The 14th novel from Boyle returns to the Channel Islands off the coast of California, a setting which served him so well in his previous novel (When the Killing’s Done, 2011). Some of the conflicts are similar as well—man versus nature, government regulation versus private enterprise—but otherwise this reads more like a novel that is a century or more old, like a long lost work from the American naturalist school of Frank Norris and Theodore Dreiser, both of whom saw mankind caught in mechanistic forces and nature as something other than the Eden of innocence so often romanticized. The novel tenuously connects the stories of two families who move, 50 years apart, to the isolation of the title island, in order to tend to a sheep ranch. For Marantha Waters, the symbolically fraught pilgrimage with her husband and daughter in 1888—on “New Year’s Day, the first day of her new life, and she was on an adventure...bound for San Miguel Island and the virginal air Will insisted would make her well again”—is one of disillusionment and determination. Even the passage of time feels like a loss of innocence: “The days fell away like the skin of a rotten fruit”; “The next day sheared away like the face of a cliff crashing into the ocean and then there was another day and another.” The ravages of the natural world (and their own moral natures) take their toll on the family, who are belatedly succeeded in the 1930s by a similar one, as newlyweds anticipate their move west as “the real life they were going into, the natural life, the life of Thoreau and Daniel Boone, simple and vigorous and pure.” Reinforcing their delusions is national press attention, which made much of their “pioneering, that is, living like the first settlers in a way that must have seemed romantic to people inured to the grid of city streets and trapped in the cycle of getting and wanting and getting all over again.”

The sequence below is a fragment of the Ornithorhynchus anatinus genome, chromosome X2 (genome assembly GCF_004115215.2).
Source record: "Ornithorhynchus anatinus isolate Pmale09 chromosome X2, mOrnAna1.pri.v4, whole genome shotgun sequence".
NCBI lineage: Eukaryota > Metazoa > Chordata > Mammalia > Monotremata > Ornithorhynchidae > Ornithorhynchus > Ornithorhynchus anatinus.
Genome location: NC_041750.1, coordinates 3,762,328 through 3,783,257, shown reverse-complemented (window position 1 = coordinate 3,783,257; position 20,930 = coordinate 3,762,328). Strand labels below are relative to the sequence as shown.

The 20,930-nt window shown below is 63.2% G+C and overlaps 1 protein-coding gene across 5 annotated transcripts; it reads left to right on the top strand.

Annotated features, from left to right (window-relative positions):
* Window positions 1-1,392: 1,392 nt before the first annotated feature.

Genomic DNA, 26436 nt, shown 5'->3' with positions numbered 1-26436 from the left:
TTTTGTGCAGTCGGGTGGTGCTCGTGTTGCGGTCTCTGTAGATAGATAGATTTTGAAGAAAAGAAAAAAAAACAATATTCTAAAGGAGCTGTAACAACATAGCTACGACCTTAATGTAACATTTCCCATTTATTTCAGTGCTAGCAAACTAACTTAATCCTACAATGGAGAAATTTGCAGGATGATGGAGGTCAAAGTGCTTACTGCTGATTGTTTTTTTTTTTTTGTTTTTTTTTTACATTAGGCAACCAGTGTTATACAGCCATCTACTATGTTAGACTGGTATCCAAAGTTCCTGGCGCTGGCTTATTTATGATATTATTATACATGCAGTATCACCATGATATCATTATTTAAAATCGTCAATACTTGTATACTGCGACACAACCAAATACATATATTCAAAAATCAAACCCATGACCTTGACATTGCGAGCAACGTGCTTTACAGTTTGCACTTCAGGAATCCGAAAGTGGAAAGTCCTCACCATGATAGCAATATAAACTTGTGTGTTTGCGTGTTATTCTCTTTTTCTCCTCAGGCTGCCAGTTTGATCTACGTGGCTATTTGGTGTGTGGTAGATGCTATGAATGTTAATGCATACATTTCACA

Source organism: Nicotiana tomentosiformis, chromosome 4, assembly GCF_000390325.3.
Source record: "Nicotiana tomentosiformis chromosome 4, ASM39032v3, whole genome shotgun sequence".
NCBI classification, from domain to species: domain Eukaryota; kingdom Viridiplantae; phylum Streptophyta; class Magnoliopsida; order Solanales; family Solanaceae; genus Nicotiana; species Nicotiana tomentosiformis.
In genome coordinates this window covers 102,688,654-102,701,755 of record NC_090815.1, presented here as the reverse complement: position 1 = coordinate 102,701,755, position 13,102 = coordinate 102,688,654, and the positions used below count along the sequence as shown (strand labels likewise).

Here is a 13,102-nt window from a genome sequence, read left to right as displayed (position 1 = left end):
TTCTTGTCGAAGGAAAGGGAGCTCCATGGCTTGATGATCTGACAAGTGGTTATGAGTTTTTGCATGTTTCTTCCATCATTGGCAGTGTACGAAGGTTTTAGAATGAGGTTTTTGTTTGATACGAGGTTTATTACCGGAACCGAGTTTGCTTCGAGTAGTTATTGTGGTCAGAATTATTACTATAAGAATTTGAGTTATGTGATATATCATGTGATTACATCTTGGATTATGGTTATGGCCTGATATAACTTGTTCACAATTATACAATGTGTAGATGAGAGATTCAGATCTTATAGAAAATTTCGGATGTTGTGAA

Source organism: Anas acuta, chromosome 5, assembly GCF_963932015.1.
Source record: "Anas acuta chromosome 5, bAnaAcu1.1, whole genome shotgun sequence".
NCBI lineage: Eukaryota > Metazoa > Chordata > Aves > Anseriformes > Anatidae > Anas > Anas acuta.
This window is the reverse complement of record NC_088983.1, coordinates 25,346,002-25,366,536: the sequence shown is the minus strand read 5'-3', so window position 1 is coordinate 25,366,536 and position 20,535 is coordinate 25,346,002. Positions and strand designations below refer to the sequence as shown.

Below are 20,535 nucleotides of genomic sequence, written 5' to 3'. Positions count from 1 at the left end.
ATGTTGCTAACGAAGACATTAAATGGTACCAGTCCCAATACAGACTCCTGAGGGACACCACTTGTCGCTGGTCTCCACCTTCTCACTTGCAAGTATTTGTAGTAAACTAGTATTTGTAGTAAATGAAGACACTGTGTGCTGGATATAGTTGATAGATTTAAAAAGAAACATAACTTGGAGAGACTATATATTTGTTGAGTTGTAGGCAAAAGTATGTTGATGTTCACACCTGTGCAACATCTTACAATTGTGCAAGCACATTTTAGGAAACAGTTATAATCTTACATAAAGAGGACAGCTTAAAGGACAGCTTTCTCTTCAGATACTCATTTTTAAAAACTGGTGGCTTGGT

What may seem to some like paradise offers no happy endings in this fine novel.

Pub Date: Sept. 18, 2012

ISBN: 978-0-670-02624-1

Page Count: 384

Publisher: Viking

Review Posted Online: July 29, 2012

Kirkus Reviews Issue: Aug. 15, 2012

Elliptical and often oracular, but also remarkably penetrating and humane. The most illuminating analogies are not to other...

THE BEAUTIFUL MYSTERY

From the Chief Inspector Gamache series , Vol. 8

A prior’s murder takes Quebec’s Chief Inspector Armand Gamache and his sidekick, Inspector Jean-Guy Beauvoir, inside the walls of the monastery of Saint-Gilbert-Entre-les-Loupes.

The Gilbertine order, long extinct except for the two dozen brothers who live on an island apart from the rest of the world, enforces silence on its members. In the absence of speech, a raised eyebrow or averted gaze can speak intense hostility. Now someone has found a new way to communicate such hostility: by bashing Frère Mathieu, the monastery’s choirmaster and prior, over the head. Gamache and Beauvoir soon find that the order is devoted heart and soul to Gregorian chant; that its abbot, Dom Philippe, has recruited its members from among the ranks of other orders for their piety, their musical abilities and a necessary range of domestic and maintenance skills; and that an otherworldly recording the brothers had recently made of Gregorian chants has sharply polarized the community between the prior’s men, who want to exploit their unexpected success by making another recording and speaking more widely of their vocation, and the abbot’s men, who greet the prospect of a more open and worldly community with horror. Nor are conflicts limited to the holy suspects. Gamache, Beauvoir and Sûreté Chief Superintendent Sylvain Françoeur, arriving unexpectedly and unwelcome, tangle over the proper way to conduct the investigation, the responsibility for the collateral damage in Gamache’s last case (A Trick of the Light, 2011, etc.), and Beauvoir’s loyalty to his two chiefs and himself in ways quite as violent as any their hosts can provide.

Elliptical and often oracular, but also remarkably penetrating and humane. The most illuminating analogies are not to other contemporary detective fiction but to The Name of the Rose and Murder in the Cathedral.

Pub Date: Aug. 28, 2012

ISBN: 978-0-312-65546-4

Page Count: 384

Publisher: Minotaur

Review Posted Online: July 22, 2012

Kirkus Reviews Issue: Aug. 1, 2012

Earnest and life-affirming, but a bit too tame.

THOSE WE LOVE MOST

A year in the life of a family that suffers a tragic loss.